State lawmaker proposes bill for additional regulation of sports betting companies

A recently introduced bill by State Sen. Pete Harckham would require the state to oversee how companies use specific promotions to convince bettors to join their platforms.

News 12 Staff

Dec 9, 2022, 1:25 AM

Updated 531 days ago

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A state lawmaker is considering a bill to change how sports betting companies attract new customers.
A recently introduced bill by State Sen. Pete Harckham would require the state to oversee how companies use specific promotions to convince bettors to join their platforms.
Right now, many companies offer "risk-free" bets, wager-matching or boosted odds to first-time users that Harckham says are predatory.
The New York Gaming Commission's recently released numbers show online sports books took in $1.5 billion in bets last month -- a new state record.
Harrison resident Pete Castro placed a few of his own.
"It makes the games a lot more fun," he said.
Mobile sports betting in New York has exploded in popularity since it was legalized this year, but also raised concerns about potential predatory practices.
Harckham, who chairs the Senate Alcoholism and Substance Abuse committee, says the state should be taking a harm-reduction approach to gambling similar to how the state regulates other potentially addictive things like alcohol or recreational marijuana.
Harckham still supports sports betting, mainly for the revenue it brings into the state but believes tighter regulations can prevent people from getting in too deep.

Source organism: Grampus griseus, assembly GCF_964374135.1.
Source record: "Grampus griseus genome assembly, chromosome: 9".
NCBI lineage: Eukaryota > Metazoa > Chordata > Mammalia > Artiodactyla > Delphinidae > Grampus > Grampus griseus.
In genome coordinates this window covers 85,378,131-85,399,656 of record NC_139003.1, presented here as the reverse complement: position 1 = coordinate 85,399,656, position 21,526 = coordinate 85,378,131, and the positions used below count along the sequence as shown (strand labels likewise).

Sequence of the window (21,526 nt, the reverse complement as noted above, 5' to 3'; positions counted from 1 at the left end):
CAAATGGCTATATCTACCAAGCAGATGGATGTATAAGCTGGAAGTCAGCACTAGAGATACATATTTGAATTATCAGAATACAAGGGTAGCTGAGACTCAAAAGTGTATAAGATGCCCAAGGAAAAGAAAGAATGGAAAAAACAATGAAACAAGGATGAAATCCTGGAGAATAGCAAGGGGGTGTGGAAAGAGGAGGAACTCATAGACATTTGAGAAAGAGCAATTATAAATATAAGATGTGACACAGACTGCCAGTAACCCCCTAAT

"Folks who don't have full transparency and don't understand what they're getting into will very soon find themselves in financial hardship," Harckham says.
Harckham's bill would require the state Gaming Commission to oversee how companies attract bettors to their platforms.
Offers like "risk-free" bets, wager-matching or boosted odds for new users are coming into question.
"That's kind of how I got started with it because they offer like a good, 'if-this-team-wins-we'll-match-your-bet' or 'it'll-pay-out-$150-on-a -$5-bet," Castro said.
Harckham still supports legalized mobile sports betting but with some more oversight.
New York collected a new record $75 million in taxes for education last month and that's something Harckham can get behind.
Bettors like Castro, however, are concerned overregulation could negatively impact the mobile betting experience and he's not alone.
Sports betting companies have already shown some concern about the idea of more industry regulation.
As far as how likely the bill is to pass, Harckham said he has legislative support already but added nothing will happen until he can bring all the stakeholders to the table to discuss ways to improve and safeguard the betting experience sometime next year.


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